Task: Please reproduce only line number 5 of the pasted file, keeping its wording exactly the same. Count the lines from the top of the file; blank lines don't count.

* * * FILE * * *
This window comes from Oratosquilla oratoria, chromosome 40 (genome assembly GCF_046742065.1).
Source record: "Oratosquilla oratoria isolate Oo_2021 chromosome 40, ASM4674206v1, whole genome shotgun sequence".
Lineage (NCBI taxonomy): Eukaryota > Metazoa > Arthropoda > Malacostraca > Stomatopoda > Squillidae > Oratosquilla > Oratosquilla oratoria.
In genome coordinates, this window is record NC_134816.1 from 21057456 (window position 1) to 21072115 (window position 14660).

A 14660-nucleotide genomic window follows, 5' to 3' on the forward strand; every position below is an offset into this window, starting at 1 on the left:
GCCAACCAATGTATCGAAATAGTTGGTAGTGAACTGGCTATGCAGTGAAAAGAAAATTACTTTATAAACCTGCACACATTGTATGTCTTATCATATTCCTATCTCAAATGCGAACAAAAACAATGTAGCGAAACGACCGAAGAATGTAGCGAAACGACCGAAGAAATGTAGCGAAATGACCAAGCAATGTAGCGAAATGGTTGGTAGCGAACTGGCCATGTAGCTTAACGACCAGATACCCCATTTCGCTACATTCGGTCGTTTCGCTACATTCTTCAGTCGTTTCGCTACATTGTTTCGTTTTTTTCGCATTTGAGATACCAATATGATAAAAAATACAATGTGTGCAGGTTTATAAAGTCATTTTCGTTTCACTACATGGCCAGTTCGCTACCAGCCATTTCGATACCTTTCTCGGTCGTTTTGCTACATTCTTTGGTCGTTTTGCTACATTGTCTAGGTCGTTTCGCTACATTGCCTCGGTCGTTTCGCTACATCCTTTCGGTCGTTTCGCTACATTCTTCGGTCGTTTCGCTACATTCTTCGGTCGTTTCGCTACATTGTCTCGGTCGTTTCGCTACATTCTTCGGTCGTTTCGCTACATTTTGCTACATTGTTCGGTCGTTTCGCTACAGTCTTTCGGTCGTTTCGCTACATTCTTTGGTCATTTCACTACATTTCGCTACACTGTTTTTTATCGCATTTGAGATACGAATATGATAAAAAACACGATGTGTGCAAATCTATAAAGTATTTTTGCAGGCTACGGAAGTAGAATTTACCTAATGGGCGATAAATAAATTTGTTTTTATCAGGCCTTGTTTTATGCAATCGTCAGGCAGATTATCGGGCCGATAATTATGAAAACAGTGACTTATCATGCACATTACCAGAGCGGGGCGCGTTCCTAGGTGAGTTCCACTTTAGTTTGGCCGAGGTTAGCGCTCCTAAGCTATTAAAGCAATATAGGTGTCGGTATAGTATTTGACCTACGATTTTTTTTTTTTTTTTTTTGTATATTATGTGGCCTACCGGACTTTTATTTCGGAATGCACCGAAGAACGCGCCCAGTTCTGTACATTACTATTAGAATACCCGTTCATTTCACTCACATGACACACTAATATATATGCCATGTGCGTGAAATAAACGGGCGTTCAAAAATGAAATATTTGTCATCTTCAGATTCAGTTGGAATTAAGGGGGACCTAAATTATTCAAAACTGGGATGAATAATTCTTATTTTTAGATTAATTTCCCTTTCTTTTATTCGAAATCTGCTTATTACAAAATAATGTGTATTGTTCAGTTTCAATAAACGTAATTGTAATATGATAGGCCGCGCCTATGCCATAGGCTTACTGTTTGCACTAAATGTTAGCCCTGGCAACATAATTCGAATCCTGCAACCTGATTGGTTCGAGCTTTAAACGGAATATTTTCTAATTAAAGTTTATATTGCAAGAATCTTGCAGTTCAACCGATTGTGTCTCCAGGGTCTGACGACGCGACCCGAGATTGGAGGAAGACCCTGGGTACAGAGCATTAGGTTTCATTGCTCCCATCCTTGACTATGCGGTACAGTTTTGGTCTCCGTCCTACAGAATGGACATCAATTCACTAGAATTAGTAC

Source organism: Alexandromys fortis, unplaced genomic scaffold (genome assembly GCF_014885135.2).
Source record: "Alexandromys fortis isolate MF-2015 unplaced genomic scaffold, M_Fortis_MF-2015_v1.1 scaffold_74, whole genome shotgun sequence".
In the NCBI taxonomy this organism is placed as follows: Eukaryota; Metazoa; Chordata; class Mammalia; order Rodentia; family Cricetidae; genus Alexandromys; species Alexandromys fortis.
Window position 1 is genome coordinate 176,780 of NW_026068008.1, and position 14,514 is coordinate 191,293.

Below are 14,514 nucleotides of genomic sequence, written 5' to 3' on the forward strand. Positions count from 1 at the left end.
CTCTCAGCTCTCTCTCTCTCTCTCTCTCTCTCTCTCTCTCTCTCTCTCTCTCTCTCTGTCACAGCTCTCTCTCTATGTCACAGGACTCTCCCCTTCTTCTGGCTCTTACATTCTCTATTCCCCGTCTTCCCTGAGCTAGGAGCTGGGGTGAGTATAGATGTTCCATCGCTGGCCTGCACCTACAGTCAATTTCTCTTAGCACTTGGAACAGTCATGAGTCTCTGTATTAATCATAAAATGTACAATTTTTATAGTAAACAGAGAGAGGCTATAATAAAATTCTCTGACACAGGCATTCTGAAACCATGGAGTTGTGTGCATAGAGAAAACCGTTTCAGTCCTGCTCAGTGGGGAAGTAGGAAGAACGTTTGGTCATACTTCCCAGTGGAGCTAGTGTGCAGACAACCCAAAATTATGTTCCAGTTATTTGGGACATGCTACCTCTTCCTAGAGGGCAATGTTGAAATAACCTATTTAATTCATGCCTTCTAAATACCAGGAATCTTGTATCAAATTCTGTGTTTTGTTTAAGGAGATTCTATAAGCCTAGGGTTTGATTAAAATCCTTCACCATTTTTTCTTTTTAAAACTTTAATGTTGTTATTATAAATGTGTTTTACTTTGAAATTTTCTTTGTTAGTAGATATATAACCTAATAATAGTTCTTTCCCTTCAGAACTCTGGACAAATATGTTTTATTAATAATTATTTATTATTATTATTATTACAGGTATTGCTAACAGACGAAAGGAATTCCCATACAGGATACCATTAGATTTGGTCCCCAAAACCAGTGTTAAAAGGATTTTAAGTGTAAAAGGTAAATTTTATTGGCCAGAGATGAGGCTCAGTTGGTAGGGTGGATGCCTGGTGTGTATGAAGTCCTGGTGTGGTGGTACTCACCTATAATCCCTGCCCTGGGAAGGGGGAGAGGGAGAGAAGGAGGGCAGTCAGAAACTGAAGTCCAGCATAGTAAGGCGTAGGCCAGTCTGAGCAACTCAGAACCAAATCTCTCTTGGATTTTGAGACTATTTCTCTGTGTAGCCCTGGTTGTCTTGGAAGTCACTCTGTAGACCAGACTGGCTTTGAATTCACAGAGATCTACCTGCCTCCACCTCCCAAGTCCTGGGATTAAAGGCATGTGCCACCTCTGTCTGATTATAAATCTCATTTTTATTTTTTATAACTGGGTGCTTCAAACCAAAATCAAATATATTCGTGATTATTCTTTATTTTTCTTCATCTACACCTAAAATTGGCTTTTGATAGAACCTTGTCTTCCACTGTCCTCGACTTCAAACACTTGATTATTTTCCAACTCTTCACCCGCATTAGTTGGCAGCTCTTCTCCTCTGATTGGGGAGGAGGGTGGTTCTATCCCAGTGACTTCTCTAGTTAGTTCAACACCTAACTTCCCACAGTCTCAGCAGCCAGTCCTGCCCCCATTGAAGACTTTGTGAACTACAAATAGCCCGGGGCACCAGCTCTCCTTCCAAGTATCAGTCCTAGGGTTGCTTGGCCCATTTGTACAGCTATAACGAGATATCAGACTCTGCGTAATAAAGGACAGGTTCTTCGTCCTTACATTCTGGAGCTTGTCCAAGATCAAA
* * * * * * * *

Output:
A 14660-nucleotide genomic window follows, 5' to 3' on the forward strand; every position below is an offset into this window, starting at 1 on the left: